Simon, Jess, and Karen

It all starts with Mat, short for Matthew, but spelled like doormat, the engagingly superficial partner for Jess. His charming insecurity was beautifully portrayed by Leon Ockenden. And it ends … well, go and see for yourself. There is love and destruction in the air, along with a mixture of verbal clumsiness and defiant accuracy, and the wit is both spoken and unspoken, as when Simon replaces the picture of Annie that he stole from the fridge.

Six wonderful actors, with superb direction, made for an unmissable evening. Performances continue until March 10 — for details click here.

The Conspirators, Orange Tree Theatre, Richmond, September 2011

3 September, 2011

In April 1968 Soviet tanks rolled into Vaclav Havel’s home-town of Prague, and in 1971 he wrote this play about the difficulty of replacing a dictatorship without getting something worse. In the meantime, Colonel Gaddafi came to power in Libya, a land once controlled by a colonial power like the fictional country of this drama.

The Colonel, all photos by Robert Day

At the start, the prime minister’s secretary, Stein is held at police headquarters under the Colonel, a brutal and cunning man with a taste for sadism, both sexual and otherwise. Off-stage noises are heard: yelps from the torture room, presumably by Stein, and student demonstrations for his release. The prime minister, a gentleman in tailcoat and top hat, is a serious, ineffective and perplexed man, worried about the treatment of Stein’s medical conditions, and apparently unable to see the underlying plan of havoc presaging a crackdown that will see him out of office. As Stein caves in he gives them whatever wording they want in his confession, but the Colonel laughs at him and asks why he’s lying. No way could he come up with all this stuff on his own. He’s protecting a conspiracy — who are they?

Lucy Tregear as Helga

Yet the title of the play refers to a real group of conspirators, including Lucy Tregear’s charmingly sexy Helga, who enjoys relationships with both David Rintoul’s brilliantly erratic Colonel, and Paul Gilmour’s schlemiel of a Major, who heads the chiefs of staff, and can be persuaded to do anything stronger minds make him think is a good idea. These stronger heads are Helga and Christopher Ravenscroft’s carefully nuanced state prosecutor, Dikl, while comic relief is provided by Kieron Jecchinis as the censor, with his vulgar scoffing of sandwiches, occasional quaffing of brandy, and general stupidity. Other witty moments are a sado-masochistic scene between Helga and the Colonel, producing gasps from some audience members, and Dikl’s incompetent attempts to gain feminine support and sympathy, first from his secretary then from Helga with whom he once had an affair.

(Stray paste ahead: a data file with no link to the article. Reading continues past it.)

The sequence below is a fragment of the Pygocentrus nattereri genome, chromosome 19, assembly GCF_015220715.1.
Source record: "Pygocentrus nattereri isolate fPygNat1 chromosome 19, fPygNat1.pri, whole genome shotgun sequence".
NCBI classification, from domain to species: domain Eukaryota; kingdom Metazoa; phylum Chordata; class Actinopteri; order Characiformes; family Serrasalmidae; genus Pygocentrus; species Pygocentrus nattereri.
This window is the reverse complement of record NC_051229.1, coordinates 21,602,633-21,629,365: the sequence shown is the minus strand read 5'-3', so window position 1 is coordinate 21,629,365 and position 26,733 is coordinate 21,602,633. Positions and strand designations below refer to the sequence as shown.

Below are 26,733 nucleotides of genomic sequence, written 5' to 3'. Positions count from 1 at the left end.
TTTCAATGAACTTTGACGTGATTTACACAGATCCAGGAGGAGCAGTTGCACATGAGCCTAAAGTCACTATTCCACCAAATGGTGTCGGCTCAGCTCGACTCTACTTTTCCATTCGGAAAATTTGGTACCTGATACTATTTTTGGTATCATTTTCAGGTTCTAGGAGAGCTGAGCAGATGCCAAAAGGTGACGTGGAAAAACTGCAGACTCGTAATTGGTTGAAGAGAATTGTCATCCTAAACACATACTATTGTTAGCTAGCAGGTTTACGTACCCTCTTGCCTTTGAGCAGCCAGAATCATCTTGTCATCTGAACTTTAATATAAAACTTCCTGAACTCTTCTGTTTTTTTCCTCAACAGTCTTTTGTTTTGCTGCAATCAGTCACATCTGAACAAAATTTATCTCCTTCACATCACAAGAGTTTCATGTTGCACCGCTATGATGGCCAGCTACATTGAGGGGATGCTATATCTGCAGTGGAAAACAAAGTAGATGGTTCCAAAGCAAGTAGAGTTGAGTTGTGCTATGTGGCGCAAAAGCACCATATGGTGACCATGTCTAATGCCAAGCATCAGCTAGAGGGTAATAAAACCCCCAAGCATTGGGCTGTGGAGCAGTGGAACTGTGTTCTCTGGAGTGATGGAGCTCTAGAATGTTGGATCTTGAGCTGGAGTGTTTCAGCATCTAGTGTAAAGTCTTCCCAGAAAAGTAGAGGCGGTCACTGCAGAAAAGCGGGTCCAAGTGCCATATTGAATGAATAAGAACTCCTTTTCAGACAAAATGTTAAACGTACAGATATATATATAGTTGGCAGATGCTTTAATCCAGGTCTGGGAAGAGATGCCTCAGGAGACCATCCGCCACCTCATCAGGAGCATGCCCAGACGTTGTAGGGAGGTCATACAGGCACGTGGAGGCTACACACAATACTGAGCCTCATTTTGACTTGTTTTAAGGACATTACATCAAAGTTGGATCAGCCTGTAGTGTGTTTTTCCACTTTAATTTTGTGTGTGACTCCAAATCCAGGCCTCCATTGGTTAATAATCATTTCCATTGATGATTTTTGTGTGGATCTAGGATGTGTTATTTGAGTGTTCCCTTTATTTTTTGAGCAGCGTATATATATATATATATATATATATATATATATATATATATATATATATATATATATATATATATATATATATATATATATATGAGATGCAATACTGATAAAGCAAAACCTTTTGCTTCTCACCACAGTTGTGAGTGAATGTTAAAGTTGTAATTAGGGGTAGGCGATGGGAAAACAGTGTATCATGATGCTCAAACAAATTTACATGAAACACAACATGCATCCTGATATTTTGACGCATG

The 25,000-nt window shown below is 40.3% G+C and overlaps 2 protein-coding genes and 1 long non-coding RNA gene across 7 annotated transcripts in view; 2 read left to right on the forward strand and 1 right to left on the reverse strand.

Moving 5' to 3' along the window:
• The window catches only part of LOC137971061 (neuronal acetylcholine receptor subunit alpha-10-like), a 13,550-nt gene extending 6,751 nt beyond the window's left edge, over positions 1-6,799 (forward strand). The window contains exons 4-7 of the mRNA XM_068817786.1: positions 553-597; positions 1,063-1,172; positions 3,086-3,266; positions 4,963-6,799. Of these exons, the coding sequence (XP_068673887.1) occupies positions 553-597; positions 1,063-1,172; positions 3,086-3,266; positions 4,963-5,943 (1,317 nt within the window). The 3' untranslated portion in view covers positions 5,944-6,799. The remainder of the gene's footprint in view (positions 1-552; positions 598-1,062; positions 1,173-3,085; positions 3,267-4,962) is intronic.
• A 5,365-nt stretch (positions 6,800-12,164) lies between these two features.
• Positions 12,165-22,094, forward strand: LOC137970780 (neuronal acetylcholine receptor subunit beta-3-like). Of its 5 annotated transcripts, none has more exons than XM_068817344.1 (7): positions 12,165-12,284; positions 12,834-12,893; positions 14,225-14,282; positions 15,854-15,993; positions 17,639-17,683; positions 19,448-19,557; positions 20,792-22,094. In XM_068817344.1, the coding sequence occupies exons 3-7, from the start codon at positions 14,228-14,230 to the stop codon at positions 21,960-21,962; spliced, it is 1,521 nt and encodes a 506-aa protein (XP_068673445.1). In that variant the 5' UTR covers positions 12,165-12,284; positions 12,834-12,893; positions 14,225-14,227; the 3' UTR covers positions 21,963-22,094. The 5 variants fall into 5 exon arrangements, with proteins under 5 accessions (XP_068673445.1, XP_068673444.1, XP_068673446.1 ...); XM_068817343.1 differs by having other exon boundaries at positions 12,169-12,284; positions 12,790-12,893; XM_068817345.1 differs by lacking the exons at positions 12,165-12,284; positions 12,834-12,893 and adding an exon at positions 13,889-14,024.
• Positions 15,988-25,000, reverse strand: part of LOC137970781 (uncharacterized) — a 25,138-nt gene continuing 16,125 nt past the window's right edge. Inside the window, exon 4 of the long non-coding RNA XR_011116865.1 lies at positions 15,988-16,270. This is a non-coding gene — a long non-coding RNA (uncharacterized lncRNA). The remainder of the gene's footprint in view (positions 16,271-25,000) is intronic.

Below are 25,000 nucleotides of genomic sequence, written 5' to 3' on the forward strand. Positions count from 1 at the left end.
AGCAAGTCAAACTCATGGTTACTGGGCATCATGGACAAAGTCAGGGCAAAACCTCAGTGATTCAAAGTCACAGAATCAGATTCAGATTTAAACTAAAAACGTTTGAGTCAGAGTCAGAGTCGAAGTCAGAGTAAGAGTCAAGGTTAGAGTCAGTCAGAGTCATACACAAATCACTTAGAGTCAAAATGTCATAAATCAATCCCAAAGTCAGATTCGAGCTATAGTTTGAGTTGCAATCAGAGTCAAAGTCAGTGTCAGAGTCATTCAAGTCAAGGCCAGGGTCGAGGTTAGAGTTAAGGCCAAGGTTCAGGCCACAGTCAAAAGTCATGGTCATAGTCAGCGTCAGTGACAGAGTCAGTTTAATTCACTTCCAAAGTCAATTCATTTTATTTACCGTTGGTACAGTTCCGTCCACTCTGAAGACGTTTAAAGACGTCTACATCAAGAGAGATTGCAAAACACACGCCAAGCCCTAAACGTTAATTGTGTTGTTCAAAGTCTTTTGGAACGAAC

The Conspirators

Among the amateurish conspirators not even Helga can control the Colonel, whose forceful rhetoric seems unassailable, “Whom do we serve — the government or the people?” And, “Isn’t it better to protect the law — even if it means breaking it?” This play is surely drawn from Havel’s frustrations at the machinations of third raters whose incompetence leads to a power imposed from outside.

Yet this is neither Czechoslovakia nor Libya, and the Colonel talks of having lived in the jungle fighting the colonial power. The indeterminacy of location is a slight flaw and Havel considered it one of his weakest plays, but Sam Walters’ production does it very proud indeed, and the acting was excellent. Moreover, these performances coincide with rolling dramas going on in Libya and Syria, making this a theatrical experience well worth seeing.

Performances at the Orange Tree continue until October 1 — for details click here.

Reading Hebron, Orange Tree Theatre, Richmond, February 2011

15 February, 2011

On February 25, 1994 the Jewish festival of Purim fell during the Muslim holy month of Ramadan, and an Israeli settler named Baruch Goldstein assassinated worshippers in the mosque over the Cave of the Patriarchs in Hebron. The significance of the religious holy days is noted in the play, and it’s also worth remarking that while Ramadan is governed by the Islamic calendar, which moves back by about eleven days each year, Purim is dated by the Jewish calendar and is always in March or late February. It does not normally occur during Ramadan. But that is not the only significant aspect of the date, because in 1993 Yitzhak Rabin signed the Oslo accords on behalf of Israel, and tensions were high. He was assassinated in 1995.